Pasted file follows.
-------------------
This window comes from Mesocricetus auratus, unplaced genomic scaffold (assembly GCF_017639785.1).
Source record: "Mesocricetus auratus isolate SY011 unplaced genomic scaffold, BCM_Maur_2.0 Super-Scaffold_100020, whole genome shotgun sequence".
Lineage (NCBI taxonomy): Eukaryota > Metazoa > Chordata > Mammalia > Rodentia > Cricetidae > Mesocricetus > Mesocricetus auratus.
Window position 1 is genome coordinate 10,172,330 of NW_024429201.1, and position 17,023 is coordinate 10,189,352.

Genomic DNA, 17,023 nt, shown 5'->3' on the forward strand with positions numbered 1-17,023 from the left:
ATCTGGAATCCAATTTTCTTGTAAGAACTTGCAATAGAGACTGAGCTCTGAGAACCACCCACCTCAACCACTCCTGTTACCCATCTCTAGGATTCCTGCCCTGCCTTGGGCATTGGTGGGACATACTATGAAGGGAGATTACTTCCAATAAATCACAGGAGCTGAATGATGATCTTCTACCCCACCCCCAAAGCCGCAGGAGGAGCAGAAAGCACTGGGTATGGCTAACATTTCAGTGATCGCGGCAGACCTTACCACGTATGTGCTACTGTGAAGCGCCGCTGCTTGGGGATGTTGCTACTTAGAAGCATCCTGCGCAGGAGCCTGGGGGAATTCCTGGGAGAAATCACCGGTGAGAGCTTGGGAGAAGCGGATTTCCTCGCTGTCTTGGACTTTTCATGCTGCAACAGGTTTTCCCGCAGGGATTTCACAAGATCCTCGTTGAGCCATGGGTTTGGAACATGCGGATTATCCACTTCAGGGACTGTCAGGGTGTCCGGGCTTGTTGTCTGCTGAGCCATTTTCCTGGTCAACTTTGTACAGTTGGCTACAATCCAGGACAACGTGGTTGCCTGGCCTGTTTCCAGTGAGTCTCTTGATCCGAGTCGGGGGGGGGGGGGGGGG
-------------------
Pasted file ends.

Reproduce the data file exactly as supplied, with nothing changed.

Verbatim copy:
This window comes from Mesocricetus auratus, unplaced genomic scaffold (assembly GCF_017639785.1).
Source record: "Mesocricetus auratus isolate SY011 unplaced genomic scaffold, BCM_Maur_2.0 Super-Scaffold_100020, whole genome shotgun sequence".
Lineage (NCBI taxonomy): Eukaryota > Metazoa > Chordata > Mammalia > Rodentia > Cricetidae > Mesocricetus > Mesocricetus auratus.
Window position 1 is genome coordinate 10,172,330 of NW_024429201.1, and position 17,023 is coordinate 10,189,352.

Genomic DNA, 17,023 nt, shown 5'->3' on the forward strand with positions numbered 1-17,023 from the left:
ATCTGGAATCCAATTTTCTTGTAAGAACTTGCAATAGAGACTGAGCTCTGAGAACCACCCACCTCAACCACTCCTGTTACCCATCTCTAGGATTCCTGCCCTGCCTTGGGCATTGGTGGGACATACTATGAAGGGAGATTACTTCCAATAAATCACAGGAGCTGAATGATGATCTTCTACCCCACCCCCAAAGCCGCAGGAGGAGCAGAAAGCACTGGGTATGGCTAACATTTCAGTGATCGCGGCAGACCTTACCACGTATGTGCTACTGTGAAGCGCCGCTGCTTGGGGATGTTGCTACTTAGAAGCATCCTGCGCAGGAGCCTGGGGGAATTCCTGGGAGAAATCACCGGTGAGAGCTTGGGAGAAGCGGATTTCCTCGCTGTCTTGGACTTTTCATGCTGCAACAGGTTTTCCCGCAGGGATTTCACAAGATCCTCGTTGAGCCATGGGTTTGGAACATGCGGATTATCCACTTCAGGGACTGTCAGGGTGTCCGGGCTTGTTGTCTGCTGAGCCATTTTCCTGGTCAACTTTGTACAGTTGGCTACAATCCAGGACAACGTGGTTGCCTGGCCTGTTTCCAGTGAGTCTCTTGATCCGAGTCGGGGGGGGGGGGGGGGG